• Herbal remedies for stress, sleep, and anxiety: I’ve been taking an introductory class on Herbal Medicine this term and at the beginning of January, we picked one herb to study in depth. I’ve been studying American Skullcap (Scutellaria lateriflora) and I picked it for its nervine (nerve-supporting), anti-anxiety and anti-spasmodic properties. It’s been fascinating to learn about not only skullcap, but the whole host of other herbs that support sleep, stress, and anxiety, particularly because this is an area I’ve been struggling with. I’ve been carting around a review article titled Nutrients and Botanicals for Treatment of Stress: Adrenal Fatigue, Neurotransmitter Imbalance, Anxiety, and Restless Sleep and instead of reading feel good books, I’ve been re-reading it in my free time (see, obsession!). Also, I’ve been taking a series of herbal formulas which include valerian, lemon balm, chamomile, and passionflower, among others. Like skullcap, these are all sleep and stress-supporting herbs. I’ve been seeing positive results.
  • Positive self-talk and self-care: I’m almost done with my first term in nutrition grad school! It’s been an interesting few weeks, as I began with A LOT of class work, and then gradually dropped off the load and finished classes throughout the term. I have one week left of one class and then a couple weeks break. I’m already excited for next term and in particular, a foundation health and wellness class that focuses on self-care and behavior change. I consider myself somewhat good at self-care, but I’ve been obsessed lately with positive self-talk. As I work on it, I’ve noticed the negative self-talk is gradually improving. I’ve also noticed that I’m usually self-deprecating when I receive compliments, and though I’ve always thought it was just part of being humble, I’ve realized I do not have to make an excuse every time I receive a compliment. I can simply say, thank you, and leave it at that. There are huge things to be gained from building oneself (and others!) up, instead of tearing down.
  • Broccoli. I have eaten so much broccoli these last couple months in the form of broccoli raab, purple sprouting broccoli, romanesco, and just plain, straight-up broccoli. Every time I think I’m ready for a broccoli-break, it ends up in the fridge and I gobble it up. William likes broccoli too, (he’s the one that started this whole broccoli bandwagon), but tax season has him eating away from home so much that I’ve eaten the major share of our broccoli purchases. I’ve also been really into broccoli with tempeh. For forever, I avoided soy products, but something about the fermenty flavor and texture is just so delicious right now. I’ve been adding it in to meals every other week or so, and alongside roasted broccoli and harissa, it’s simply delicious. Also: if the amount of broccoli I’ve eaten parallels how many times I’ve written broccoli in this paragraph, it may be time for a mini-break!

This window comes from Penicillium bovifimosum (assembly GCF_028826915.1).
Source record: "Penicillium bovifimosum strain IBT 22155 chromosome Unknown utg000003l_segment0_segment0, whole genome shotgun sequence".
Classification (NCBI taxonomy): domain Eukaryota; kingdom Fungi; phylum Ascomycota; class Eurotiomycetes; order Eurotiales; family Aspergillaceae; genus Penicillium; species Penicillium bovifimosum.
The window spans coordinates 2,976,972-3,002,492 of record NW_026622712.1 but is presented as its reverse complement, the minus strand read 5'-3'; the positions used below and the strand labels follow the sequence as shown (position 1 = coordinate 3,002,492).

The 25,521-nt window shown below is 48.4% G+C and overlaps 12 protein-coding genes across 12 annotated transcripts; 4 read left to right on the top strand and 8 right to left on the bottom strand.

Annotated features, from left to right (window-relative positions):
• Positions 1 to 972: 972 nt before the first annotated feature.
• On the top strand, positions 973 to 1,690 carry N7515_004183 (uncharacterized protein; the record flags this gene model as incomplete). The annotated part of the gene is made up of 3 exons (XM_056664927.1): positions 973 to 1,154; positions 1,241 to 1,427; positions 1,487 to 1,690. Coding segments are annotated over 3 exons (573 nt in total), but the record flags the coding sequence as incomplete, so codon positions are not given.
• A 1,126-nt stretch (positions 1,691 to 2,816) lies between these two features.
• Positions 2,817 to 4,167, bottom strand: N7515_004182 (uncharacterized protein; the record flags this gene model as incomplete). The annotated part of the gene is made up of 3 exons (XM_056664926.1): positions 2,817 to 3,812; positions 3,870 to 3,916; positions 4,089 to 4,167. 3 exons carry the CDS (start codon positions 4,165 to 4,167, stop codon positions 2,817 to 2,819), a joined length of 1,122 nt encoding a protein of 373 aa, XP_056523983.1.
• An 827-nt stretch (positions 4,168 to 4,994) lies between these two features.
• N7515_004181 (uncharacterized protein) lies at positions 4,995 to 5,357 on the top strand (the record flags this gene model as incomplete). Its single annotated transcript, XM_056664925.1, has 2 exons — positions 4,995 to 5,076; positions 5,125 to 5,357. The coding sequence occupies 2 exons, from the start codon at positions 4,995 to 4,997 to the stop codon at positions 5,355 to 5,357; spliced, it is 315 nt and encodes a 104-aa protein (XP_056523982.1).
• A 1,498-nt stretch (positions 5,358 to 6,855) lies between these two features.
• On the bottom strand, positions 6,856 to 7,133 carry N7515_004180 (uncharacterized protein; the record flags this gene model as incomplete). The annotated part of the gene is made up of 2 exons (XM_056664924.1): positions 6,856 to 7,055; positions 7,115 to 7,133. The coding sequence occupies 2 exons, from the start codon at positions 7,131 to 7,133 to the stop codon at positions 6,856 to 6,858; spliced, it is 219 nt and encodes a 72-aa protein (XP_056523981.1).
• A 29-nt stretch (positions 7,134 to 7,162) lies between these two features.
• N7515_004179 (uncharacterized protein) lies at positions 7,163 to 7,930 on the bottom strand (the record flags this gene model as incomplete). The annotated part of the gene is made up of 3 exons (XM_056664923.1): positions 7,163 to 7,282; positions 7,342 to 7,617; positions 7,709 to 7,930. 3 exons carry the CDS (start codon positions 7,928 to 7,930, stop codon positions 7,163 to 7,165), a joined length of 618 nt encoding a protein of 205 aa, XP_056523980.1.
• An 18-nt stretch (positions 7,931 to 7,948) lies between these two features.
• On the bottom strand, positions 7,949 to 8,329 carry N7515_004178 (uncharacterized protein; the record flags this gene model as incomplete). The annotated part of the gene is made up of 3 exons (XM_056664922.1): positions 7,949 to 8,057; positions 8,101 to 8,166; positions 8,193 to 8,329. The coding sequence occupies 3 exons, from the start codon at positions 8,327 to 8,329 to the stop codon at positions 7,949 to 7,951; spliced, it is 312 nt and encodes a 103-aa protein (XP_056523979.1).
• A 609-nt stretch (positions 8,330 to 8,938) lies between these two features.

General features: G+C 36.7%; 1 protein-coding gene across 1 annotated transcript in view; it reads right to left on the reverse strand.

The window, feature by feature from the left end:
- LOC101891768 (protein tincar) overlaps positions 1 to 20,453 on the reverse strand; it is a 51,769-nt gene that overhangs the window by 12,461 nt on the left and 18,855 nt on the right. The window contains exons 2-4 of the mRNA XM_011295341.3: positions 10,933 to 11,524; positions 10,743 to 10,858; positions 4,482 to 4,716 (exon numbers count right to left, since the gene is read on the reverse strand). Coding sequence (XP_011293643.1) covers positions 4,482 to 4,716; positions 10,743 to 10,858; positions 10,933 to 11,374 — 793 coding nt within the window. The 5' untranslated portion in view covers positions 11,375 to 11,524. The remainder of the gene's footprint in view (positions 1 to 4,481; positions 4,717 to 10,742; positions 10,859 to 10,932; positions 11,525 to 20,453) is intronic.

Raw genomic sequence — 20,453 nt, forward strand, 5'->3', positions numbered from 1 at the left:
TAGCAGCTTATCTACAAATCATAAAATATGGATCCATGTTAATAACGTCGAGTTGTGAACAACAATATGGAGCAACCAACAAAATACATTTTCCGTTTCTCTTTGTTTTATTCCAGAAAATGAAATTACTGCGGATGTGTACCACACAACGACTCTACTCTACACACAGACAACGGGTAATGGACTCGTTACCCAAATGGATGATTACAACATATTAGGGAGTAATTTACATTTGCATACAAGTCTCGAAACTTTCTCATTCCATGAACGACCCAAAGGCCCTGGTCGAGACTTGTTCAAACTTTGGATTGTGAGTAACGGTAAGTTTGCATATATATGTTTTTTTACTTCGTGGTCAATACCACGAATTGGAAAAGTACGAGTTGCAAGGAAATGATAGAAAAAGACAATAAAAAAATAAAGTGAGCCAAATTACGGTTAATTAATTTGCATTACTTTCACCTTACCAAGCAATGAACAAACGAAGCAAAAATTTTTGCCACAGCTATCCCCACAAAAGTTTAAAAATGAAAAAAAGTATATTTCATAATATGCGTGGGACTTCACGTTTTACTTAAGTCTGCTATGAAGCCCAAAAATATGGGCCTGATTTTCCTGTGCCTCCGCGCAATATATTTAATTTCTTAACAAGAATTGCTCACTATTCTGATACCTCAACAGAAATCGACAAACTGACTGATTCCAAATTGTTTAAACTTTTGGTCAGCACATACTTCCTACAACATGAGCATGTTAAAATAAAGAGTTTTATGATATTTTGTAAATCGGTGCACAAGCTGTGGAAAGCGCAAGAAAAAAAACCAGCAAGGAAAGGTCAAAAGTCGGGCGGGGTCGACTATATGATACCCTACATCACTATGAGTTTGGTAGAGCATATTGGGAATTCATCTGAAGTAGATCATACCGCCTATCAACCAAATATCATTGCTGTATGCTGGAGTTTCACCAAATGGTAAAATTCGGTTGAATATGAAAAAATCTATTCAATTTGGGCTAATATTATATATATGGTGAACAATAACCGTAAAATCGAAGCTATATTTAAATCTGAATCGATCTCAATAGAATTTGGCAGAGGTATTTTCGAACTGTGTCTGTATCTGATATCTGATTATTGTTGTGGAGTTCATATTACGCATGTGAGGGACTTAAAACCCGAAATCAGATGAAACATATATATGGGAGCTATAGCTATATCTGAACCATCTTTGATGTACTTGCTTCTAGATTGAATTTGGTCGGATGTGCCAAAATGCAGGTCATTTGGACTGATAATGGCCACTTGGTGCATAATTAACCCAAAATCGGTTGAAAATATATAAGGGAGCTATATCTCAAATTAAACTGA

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Sprouting Broccoli, Za’atar, Tempeh + Harissa Yogurt, serves 2

This is the kind of comforting bowl-food that I enjoy eating, always. Harissa, a north African hot sauce, is spicy and contributes a lot of the flavor. Add as much or as little as you prefer but keep in mind the yogurt balances the heat, as do the other ingredients. This is the sort of recipe that can easily be switched up depending. William is not so big a fan of tempeh, and I can imagine this would be just as good with any number of other protein types. Likewise, the harissa would be equally good mixed into a little thinned cashew cream for a different sort of sauce, sans yogurt. 

1-2 bunches sprouting broccoli, sliced into 2-inch pieces

coconut oil

6 oz. tempeh, cubed

1 Tbs. za’atar or more as needed

½ cup coconut yogurt

1-3 Tbs. harissa, to taste (I used Ottolenghi’s recipe, but you can also purchase)

steamed millet, to serve

  • Preheat the oven to 375 degrees F. Line a baking tray with parchment paper and toss together broccoli pieces, tempeh, za’atar and a little coconut oil. Roast for 20-25 minutes, stirring once or twice throughout.
  • While the broccoli is roasting, stir together the yogurt and harissa. Start with a small amount of harissa and adjust according to taste.
  • Once the broccoli is done, serve with steamed millet or another grain, and top with harissa yogurt.

 

Reference:

Head, K.A. and Kelly, G.S. (2009). Nutrients and Botanicals for Treatment of Stress: Adrenal Fatigue, Neurotransmitter Imbalance, Anxiety, and Restless Sleep. Alternative Medicine Review, 14 (2), 114-133.